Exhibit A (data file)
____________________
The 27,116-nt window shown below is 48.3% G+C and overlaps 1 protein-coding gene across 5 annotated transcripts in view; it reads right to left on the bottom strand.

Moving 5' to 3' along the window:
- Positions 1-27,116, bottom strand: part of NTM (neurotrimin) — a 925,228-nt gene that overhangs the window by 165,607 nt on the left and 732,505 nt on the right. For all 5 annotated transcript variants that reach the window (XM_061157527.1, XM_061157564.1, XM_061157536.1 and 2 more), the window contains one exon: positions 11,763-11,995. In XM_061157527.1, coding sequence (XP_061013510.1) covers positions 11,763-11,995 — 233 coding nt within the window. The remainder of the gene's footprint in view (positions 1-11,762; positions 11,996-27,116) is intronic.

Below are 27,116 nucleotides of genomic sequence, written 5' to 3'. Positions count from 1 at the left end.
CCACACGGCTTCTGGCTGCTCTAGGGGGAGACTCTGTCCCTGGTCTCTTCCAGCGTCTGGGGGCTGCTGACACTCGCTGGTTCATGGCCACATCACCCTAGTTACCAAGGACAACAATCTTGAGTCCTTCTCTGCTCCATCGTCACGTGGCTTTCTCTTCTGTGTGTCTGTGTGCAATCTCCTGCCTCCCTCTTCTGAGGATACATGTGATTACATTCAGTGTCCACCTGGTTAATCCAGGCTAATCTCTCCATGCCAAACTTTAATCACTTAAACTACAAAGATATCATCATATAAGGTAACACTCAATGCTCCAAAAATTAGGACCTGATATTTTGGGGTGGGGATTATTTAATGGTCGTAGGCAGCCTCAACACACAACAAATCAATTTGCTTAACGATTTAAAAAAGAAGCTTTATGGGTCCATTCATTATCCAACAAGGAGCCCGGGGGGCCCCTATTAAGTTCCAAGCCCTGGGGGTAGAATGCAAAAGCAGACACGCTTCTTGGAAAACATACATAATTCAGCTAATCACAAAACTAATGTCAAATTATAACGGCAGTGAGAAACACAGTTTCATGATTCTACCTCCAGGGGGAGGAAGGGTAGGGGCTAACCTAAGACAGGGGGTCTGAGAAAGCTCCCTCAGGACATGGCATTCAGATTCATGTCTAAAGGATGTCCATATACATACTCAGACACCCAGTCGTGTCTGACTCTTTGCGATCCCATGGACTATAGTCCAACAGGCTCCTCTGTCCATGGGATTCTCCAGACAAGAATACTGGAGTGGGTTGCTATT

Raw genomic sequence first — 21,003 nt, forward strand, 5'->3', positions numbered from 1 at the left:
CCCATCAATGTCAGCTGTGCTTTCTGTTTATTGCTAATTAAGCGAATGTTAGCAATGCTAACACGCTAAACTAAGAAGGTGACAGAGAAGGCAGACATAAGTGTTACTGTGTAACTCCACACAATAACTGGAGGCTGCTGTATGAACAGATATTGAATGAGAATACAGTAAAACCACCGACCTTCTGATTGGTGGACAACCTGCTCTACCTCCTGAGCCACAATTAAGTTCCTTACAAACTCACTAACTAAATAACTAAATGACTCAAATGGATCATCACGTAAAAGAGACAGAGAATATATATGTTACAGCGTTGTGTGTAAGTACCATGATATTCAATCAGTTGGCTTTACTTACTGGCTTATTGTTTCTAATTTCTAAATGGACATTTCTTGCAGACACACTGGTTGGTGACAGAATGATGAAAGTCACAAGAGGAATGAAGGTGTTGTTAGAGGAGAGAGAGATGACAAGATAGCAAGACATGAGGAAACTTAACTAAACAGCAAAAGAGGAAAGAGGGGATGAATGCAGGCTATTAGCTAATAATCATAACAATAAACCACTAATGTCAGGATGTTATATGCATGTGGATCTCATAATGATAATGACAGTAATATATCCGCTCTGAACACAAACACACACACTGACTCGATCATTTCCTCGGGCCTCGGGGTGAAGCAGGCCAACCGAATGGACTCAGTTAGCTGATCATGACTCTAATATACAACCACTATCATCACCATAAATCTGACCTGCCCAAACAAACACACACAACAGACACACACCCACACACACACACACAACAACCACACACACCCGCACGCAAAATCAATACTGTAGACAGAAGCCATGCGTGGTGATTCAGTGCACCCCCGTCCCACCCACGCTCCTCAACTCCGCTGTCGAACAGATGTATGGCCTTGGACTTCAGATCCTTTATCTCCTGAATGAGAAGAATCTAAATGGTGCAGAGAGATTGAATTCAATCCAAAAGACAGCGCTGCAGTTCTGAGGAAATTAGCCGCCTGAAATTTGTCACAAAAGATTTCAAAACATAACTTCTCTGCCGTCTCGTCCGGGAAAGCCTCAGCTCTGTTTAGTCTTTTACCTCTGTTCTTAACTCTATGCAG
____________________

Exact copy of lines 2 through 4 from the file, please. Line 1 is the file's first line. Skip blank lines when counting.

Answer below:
Moving 5' to 3' along the window:
- Positions 1-27,116, bottom strand: part of NTM (neurotrimin) — a 925,228-nt gene that overhangs the window by 165,607 nt on the left and 732,505 nt on the right. For all 5 annotated transcript variants that reach the window (XM_061157527.1, XM_061157564.1, XM_061157536.1 and 2 more), the window contains one exon: positions 11,763-11,995. In XM_061157527.1, coding sequence (XP_061013510.1) covers positions 11,763-11,995 — 233 coding nt within the window. The remainder of the gene's footprint in view (positions 1-11,762; positions 11,996-27,116) is intronic.

Below are 27,116 nucleotides of genomic sequence, written 5' to 3'. Positions count from 1 at the left end.